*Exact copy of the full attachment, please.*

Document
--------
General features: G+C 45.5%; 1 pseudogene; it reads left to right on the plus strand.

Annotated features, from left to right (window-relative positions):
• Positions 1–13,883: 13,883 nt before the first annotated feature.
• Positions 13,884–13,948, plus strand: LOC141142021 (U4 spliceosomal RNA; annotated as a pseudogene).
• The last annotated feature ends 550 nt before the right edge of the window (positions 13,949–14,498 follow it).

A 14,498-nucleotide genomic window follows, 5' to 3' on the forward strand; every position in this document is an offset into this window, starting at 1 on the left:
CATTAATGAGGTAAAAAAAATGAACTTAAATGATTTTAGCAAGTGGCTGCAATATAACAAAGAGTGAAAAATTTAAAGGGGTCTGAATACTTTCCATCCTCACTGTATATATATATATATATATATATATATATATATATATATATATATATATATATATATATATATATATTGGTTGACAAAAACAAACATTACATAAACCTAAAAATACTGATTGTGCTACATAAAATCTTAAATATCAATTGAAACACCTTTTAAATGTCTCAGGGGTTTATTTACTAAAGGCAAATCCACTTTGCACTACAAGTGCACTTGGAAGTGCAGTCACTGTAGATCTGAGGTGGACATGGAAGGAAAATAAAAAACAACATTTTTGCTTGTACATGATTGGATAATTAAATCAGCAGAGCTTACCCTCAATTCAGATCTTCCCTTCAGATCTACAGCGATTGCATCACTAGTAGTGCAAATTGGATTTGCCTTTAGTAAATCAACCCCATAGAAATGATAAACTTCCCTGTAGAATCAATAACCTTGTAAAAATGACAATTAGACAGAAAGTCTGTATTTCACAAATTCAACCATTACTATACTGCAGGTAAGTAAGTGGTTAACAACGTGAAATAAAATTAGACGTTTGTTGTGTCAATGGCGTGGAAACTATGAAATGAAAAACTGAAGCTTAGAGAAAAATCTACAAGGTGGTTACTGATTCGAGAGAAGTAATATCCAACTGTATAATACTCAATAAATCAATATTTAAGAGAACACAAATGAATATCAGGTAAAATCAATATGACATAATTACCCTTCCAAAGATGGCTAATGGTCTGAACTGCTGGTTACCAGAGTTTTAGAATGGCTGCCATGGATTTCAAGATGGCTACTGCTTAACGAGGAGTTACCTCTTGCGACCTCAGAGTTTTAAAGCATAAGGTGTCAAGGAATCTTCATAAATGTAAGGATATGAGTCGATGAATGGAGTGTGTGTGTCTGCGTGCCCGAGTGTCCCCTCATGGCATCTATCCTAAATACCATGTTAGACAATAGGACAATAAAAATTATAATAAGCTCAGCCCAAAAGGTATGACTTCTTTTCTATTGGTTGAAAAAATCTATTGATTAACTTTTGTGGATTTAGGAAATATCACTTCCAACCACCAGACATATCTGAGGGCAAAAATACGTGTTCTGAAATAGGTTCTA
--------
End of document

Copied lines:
General features: G+C 45.5%; 1 pseudogene; it reads left to right on the plus strand.

Annotated features, from left to right (window-relative positions):
• Positions 1–13,883: 13,883 nt before the first annotated feature.
• Positions 13,884–13,948, plus strand: LOC141142021 (U4 spliceosomal RNA; annotated as a pseudogene).
• The last annotated feature ends 550 nt before the right edge of the window (positions 13,949–14,498 follow it).

A 14,498-nucleotide genomic window follows, 5' to 3' on the forward strand; every position in this document is an offset into this window, starting at 1 on the left:
CATTAATGAGGTAAAAAAAATGAACTTAAATGATTTTAGCAAGTGGCTGCAATATAACAAAGAGTGAAAAATTTAAAGGGGTCTGAATACTTTCCATCCTCACTGTATATATATATATATATATATATATATATATATATATATATATATATATATATATATATATATATATTGGTTGACAAAAACAAACATTACATAAACCTAAAAATACTGATTGTGCTACATAAAATCTTAAATATCAATTGAAACACCTTTTAAATGTCTCAGGGGTTTATTTACTAAAGGCAAATCCACTTTGCACTACAAGTGCACTTGGAAGTGCAGTCACTGTAGATCTGAGGTGGACATGGAAGGAAAATAAAAAACAACATTTTTGCTTGTACATGATTGGATAATTAAATCAGCAGAGCTTACCCTCAATTCAGATCTTCCCTTCAGATCTACAGCGATTGCATCACTAGTAGTGCAAATTGGATTTGCCTTTAGTAAATCAACCCCATAGAAATGATAAACTTCCCTGTAGAATCAATAACCTTGTAAAAATGACAATTAGACAGAAAGTCTGTATTTCACAAATTCAACCATTACTATACTGCAGGTAAGTAAGTGGTTAACAACGTGAAATAAAATTAGACGTTTGTTGTGTCAATGGCGTGGAAACTATGAAATGAAAAACTGAAGCTTAGAGAAAAATCTACAAGGTGGTTACTGATTCGAGAGAAGTAATATCCAACTGTATAATACTCAATAAATCAATATTTAAGAGAACACAAATGAATATCAGGTAAAATCAATATGACATAATTACCCTTCCAAAGATGGCTAATGGTCTGAACTGCTGGTTACCAGAGTTTTAGAATGGCTGCCATGGATTTCAAGATGGCTACTGCTTAACGAGGAGTTACCTCTTGCGACCTCAGAGTTTTAAAGCATAAGGTGTCAAGGAATCTTCATAAATGTAAGGATATGAGTCGATGAATGGAGTGTGTGTGTCTGCGTGCCCGAGTGTCCCCTCATGGCATCTATCCTAAATACCATGTTAGACAATAGGACAATAAAAATTATAATAAGCTCAGCCCAAAAGGTATGACTTCTTTTCTATTGGTTGAAAAAATCTATTGATTAACTTTTGTGGATTTAGGAAATATCACTTCCAACCACCAGACATATCTGAGGGCAAAAATACGTGTTCTGAAATAGGTTCTA